There is a crucial difference between childlike and childish, although they may prompt similar symptoms. ‘Childlike’ refers to an innate innocence, undisturbed by the travails of life. ‘Childish’ denotes the same carefree attitude but knowing the consequences of your behaviour, thus making it unhelpfully puerile. The distinction often lies in intention: the harder you try to be childlike, the more likely you are to err on the side of childishness. Which brings us to the London Stadium.
West Ham being bad at defending is nothing new. They have conceded fewer than 50 league goals in two top-flight campaigns since 1997. In an all-time Premier League table, West Ham are third for goals conceded, 34 and 40 goals behind Tottenham and Everton respectively; West Ham have played 166 fewer matches. In fifth are Aston Villa, who have conceded 83 fewer goals and played 42 more games.
This season, history repeated. Only two teams have allowed more shots on target than West Ham. Manuel Pellegrini is quickly being dragged down by the same defensive blindness that haunted his predecessors, and if it continues for much longer he will lose his job. Just another manager who couldn’t change the leopard’s spots.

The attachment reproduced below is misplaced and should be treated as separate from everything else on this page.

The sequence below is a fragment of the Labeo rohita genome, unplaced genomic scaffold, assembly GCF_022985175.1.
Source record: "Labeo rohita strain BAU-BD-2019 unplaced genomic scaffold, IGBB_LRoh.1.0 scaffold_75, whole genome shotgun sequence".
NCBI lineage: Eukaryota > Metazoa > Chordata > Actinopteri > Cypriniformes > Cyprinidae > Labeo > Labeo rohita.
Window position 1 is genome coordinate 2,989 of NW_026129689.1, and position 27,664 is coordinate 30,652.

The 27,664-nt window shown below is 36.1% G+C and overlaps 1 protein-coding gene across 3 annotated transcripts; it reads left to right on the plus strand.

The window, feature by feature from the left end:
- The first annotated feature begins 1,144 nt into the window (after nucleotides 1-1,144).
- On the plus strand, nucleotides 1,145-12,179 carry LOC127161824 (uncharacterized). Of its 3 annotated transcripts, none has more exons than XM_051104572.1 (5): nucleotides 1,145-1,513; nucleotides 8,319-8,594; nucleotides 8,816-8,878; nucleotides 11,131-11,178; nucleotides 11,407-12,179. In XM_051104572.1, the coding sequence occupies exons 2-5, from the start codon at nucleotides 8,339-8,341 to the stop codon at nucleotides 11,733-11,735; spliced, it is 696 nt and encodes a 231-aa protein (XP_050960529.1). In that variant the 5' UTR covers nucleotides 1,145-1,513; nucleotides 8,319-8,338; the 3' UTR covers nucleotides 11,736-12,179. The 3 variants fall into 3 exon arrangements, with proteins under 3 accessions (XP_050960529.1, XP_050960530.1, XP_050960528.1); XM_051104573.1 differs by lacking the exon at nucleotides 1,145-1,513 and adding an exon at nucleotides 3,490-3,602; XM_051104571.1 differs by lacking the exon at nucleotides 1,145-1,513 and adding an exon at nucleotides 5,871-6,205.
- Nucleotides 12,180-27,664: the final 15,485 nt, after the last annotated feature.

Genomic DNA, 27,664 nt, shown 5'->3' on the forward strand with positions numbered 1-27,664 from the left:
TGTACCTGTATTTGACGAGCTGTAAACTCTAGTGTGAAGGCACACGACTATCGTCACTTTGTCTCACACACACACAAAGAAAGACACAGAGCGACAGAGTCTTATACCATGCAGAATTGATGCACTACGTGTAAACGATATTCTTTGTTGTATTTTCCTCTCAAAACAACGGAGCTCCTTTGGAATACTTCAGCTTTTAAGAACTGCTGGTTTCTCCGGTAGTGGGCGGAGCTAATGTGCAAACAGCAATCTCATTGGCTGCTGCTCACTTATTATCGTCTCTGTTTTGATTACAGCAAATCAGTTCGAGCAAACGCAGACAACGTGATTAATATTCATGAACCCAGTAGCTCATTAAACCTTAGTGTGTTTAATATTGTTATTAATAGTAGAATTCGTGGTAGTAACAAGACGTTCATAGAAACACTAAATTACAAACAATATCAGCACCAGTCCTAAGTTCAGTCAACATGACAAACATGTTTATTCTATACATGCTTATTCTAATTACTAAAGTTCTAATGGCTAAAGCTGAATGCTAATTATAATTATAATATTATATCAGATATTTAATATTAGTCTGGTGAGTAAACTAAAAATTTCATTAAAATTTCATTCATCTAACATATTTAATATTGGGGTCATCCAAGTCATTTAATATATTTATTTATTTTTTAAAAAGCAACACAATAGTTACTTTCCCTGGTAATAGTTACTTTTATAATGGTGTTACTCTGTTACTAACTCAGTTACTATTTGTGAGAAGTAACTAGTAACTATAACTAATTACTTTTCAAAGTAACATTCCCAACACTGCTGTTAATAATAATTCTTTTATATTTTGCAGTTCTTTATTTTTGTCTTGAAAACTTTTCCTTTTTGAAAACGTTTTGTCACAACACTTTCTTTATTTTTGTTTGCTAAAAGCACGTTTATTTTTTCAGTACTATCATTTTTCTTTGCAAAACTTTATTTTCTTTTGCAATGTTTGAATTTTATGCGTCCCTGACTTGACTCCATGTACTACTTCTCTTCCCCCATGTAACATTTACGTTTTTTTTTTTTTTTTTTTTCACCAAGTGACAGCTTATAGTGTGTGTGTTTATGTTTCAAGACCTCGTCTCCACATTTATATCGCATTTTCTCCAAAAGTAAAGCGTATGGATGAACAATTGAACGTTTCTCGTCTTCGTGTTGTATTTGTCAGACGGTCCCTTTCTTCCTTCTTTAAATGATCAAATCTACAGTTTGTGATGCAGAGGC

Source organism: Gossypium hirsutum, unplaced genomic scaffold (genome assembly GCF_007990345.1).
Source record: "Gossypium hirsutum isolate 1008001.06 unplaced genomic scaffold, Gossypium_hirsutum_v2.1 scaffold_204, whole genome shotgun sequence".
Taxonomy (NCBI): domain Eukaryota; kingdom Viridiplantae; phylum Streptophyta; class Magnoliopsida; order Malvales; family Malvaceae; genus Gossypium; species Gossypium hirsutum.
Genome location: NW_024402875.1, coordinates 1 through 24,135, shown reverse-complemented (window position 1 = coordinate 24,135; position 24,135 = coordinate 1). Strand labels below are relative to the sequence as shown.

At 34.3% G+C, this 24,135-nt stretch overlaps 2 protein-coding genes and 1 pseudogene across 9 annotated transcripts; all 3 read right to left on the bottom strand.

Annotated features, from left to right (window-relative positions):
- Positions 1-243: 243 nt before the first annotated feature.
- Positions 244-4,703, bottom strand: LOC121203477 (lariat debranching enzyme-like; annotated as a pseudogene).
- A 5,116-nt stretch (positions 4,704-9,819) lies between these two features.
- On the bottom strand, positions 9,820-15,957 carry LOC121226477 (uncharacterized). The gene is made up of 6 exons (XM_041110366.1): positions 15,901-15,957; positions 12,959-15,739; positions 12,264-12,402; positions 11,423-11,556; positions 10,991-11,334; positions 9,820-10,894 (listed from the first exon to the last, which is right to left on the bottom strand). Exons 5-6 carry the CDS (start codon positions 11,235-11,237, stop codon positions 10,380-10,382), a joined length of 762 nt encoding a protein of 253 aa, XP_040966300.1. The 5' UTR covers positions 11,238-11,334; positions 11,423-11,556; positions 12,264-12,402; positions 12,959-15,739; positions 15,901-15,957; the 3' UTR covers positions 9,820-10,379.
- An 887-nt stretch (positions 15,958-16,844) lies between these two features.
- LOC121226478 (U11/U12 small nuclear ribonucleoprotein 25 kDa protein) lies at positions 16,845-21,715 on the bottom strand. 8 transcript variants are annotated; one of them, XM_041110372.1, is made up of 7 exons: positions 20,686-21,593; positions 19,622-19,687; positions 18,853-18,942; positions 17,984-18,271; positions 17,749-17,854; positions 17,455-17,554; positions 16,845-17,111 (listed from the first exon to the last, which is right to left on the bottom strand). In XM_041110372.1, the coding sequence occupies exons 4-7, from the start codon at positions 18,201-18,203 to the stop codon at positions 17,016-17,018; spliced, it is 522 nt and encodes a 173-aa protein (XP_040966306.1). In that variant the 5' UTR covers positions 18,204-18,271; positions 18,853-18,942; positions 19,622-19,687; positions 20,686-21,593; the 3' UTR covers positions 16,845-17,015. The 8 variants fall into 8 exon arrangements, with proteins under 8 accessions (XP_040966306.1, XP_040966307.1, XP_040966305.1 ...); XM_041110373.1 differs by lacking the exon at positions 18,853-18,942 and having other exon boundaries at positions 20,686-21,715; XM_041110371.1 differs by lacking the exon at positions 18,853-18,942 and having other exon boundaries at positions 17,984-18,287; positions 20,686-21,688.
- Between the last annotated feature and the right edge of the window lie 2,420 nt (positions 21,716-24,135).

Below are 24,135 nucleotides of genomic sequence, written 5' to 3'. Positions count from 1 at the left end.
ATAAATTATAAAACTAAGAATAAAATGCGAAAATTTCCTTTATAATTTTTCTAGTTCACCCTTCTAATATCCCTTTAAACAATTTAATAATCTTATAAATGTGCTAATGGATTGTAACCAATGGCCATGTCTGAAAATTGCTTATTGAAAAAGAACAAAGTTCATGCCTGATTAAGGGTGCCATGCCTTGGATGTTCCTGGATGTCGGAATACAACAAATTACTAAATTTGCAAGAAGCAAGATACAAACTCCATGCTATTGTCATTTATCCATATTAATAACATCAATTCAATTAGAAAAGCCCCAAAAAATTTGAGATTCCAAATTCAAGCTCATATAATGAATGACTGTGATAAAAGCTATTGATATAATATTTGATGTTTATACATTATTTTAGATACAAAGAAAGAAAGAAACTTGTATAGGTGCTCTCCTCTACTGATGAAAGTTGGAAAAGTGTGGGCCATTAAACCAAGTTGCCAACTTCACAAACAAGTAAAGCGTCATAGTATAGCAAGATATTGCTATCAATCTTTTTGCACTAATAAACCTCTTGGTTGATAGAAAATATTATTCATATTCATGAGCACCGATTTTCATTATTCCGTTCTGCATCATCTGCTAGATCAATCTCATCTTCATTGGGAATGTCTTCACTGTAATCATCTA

Since beating Manchester United on September 22, West Ham have faced 44 shots on target in six matches. Not only is that comfortably the highest in the league, it is at least double the number of six other clubs. West Ham’s opponents in those six games: Bournemouth, Crystal Palace, Everton, Sheffield United, Newcastle and Burnley.
It is telling just how often this cycle repeats: promising league form immediately followed by defensive ineptitude against mediocre opposition. In 2014, West Ham won four league games in a row and kept four clean sheets in five before losing seven of nine and failing to keep a clean sheet in any of them. The next season, they won four in five and then endured a miserable stretch of one win in three months.
In 2016, a superb run of ten unbeaten league matches was followed by West Ham conceding 24 goals in nine games (three vs Southampton, four vs West Brom, Watford and Stoke City). At the beginning of 2018, a six-match unbeaten run was succeeded by conceding three to Brighton, four to Swansea and three to Burnley. And last season, West Ham won four in a row and then conceded at least twice to Watford, Burnley, Brighton, Bournemouth and Wolves in the next six weeks.
It is as if a run of victories persuades West Ham’s players and manager that they no longer need to work hard, track and protect the defence – watching Felipe Anderson convinces you on the theory. Defending is merely a chore before focusing on scoring goals.
The West Ham way is mostly a myth, used as a stick to beat the club with more than a claret-and-blueprint for their rigid ethos. In the 1980s and early 1990s they did play an attractive brand of football that won them neutral admirers, but to make that unique to West Ham – particularly in 2019 – is inaccurate. All football supporters want to watch their team play attacking football, and all reasonable football supporters would rather their team win matches than concede a raft of goals playing a certain brand of football.